I wonder why we Christians can be so inflexible at times. Not that other religions don’t do the same. But for us Christians it is especially, what’s the word, ironic that we are so. I say ironic because we claim to believe in the ongoing redemptive work of God through Jesus, empowered by the Spirit as the Body of Christ. I know. That is a mouthful.
Put simply, we Christians are carrying out the mission of building God’s kingdom, begun by Jesus but not completed yet. By the work of the Spirit we affirm that we are now the Body of Christ, the physical presence of Christ in the world, doing that work.
That is the core of Christian belief outlined in the New Testament.
Now it is no other than the Apostle Paul who reminded us that a body is one, but has many parts. The feet don’t tell the hands they are not necessary, or the ears tell the eyes they are not important.
So how did we get to a point where the Body of Christ is so dysfunctional that we are seen by most people as “judgmental, hypocritical, and old fashioned?” (unChristian: What a New Generation Really Thinks About Christianity, and Why it Matters)
I’m sure there are lots of reasons. I believe there is a process that leads to it, but also provides us with a way out of it. I call them the Four “R’s.”
Christian belief begins with the personal experience of Jesus, dead and risen from the dead. How do we know this is true? It has been revealed to us by God the Creator. All of our experience begins with God’s revelation. God is the first actor. We love because God first loved us. We act in response to God’s actions.
Revelation and Response, the first two “R’s” are essential to a healthy faith. The third “R” is that after we have responded to God’s revelation, whatever it might be, we pause at some point and reflect on it all. We reflect for two reasons. First we have the need to unpack what took place, to make sense of it, and second, to figure out a way to explain it to someone else.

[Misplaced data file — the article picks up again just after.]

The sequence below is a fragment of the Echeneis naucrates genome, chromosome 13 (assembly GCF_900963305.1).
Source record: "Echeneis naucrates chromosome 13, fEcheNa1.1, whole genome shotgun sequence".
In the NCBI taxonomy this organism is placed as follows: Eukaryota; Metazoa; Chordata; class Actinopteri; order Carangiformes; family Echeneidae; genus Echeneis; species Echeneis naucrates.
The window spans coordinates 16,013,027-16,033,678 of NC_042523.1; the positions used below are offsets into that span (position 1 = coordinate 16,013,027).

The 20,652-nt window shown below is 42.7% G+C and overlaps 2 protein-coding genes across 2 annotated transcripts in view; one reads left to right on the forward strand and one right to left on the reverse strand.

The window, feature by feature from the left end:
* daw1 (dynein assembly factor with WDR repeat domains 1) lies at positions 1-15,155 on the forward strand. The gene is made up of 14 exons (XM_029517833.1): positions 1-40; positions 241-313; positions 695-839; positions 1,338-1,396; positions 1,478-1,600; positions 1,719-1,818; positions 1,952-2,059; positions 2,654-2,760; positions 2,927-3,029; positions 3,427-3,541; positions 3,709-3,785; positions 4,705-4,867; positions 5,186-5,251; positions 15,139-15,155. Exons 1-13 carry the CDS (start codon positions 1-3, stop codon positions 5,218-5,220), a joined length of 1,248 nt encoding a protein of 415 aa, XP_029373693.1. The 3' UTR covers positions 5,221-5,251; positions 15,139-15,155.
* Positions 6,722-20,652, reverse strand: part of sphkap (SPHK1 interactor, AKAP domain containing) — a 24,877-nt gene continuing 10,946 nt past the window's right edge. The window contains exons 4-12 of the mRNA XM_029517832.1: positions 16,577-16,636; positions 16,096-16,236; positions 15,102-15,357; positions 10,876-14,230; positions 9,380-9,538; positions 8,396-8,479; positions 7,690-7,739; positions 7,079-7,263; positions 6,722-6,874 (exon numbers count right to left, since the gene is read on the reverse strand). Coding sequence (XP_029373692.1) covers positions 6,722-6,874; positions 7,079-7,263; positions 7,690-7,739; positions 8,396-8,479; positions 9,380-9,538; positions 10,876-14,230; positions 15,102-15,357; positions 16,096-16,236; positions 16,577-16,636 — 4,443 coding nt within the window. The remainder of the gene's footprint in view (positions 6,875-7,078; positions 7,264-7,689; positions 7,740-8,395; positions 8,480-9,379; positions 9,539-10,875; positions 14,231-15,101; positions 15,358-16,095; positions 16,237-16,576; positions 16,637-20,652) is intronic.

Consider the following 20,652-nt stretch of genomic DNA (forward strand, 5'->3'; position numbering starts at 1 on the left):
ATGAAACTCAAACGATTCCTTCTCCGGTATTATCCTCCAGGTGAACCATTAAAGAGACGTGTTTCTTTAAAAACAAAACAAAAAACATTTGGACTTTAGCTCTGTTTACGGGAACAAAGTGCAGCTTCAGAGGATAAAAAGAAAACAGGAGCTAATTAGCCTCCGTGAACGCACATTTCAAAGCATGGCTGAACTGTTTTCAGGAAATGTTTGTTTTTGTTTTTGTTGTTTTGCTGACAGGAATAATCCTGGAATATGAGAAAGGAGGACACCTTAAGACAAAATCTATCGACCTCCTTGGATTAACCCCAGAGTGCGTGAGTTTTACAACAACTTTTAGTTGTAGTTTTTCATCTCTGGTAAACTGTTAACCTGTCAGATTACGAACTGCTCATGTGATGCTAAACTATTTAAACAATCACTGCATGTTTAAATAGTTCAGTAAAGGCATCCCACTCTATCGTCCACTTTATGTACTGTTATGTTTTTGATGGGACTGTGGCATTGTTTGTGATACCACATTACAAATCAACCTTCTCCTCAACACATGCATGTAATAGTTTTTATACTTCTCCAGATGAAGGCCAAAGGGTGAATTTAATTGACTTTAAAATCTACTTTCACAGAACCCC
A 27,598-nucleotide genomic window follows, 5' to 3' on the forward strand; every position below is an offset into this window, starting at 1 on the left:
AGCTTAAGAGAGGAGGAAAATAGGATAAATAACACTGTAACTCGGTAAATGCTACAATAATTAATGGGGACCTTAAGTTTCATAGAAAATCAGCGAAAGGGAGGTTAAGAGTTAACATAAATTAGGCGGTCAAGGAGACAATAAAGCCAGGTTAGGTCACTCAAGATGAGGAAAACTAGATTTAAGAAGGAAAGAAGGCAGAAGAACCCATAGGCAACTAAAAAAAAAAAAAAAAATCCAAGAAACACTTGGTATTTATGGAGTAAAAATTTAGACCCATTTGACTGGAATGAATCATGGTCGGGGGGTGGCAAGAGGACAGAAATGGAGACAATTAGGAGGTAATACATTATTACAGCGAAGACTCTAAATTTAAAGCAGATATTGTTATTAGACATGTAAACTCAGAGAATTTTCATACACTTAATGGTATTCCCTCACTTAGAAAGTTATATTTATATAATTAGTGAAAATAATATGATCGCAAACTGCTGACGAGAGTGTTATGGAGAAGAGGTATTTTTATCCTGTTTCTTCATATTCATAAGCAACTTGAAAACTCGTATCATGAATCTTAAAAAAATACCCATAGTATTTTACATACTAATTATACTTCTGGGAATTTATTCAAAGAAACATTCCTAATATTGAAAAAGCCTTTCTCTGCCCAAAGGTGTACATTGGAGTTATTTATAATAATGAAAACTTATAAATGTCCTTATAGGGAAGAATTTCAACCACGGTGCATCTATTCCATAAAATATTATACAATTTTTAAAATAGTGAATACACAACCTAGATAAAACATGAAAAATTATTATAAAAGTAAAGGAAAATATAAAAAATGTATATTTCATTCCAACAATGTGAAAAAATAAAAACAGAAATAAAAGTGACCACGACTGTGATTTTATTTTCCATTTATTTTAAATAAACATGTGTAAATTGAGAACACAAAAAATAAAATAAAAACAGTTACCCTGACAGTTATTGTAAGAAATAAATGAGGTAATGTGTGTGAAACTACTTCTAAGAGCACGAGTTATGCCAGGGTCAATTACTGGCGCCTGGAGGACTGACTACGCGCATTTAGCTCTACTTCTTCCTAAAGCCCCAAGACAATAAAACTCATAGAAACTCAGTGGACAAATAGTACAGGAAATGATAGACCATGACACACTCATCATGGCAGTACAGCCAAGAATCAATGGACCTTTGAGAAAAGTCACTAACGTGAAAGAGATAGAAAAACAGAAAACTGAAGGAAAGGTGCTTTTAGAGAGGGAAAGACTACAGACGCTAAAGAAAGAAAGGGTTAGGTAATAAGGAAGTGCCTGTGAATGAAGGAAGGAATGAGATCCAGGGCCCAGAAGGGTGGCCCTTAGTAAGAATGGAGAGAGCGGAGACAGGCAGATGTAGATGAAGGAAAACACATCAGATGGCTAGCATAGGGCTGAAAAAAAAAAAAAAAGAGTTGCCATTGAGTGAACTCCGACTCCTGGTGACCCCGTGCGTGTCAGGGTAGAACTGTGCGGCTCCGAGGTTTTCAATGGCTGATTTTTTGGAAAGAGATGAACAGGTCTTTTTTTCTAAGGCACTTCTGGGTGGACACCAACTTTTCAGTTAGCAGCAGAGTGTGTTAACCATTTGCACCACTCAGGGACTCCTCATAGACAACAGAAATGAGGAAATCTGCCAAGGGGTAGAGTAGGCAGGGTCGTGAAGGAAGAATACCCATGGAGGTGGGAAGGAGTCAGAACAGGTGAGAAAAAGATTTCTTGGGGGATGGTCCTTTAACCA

You see, our response is always spontaneous. We don’t think about it and then respond. We just respond. We respond with movements, words, songs, and actions filled with gratitude. They are often joyous, and can also bring us to our knees. They can be profound responses that bring us to tears, tears of unexplainable joy and peace.
That is why reflection is important. It helps us attain a deeper understanding, a deeper meaning that can be shared. It also helps us recognize that we are not the only ones who are having these experiences! We are not alone!
Our shared stories form us into community. Family. One Body.
But then, and history bears this out, we add the fourth “R.” We make rules. In church language we call them rubrics. Rubric is a Latin word that means red which actually indicates the color of the instructions (rules) to follow in worship and, by extension, life.
I believe the problem is, that over time, the rubrics have become the most important of the four “R’s.” And that’s a shame.
Worse than that, our inflexibility actually leads to violence. In God’s name. Physical. Verbal. Judgmental. Violence.
Rubrics have their place, I know. We need rules. But if they supersede God’s ongoing revelation haven’t we become the “Pharisees” of the 21st Century?
We can be better than that. We must be.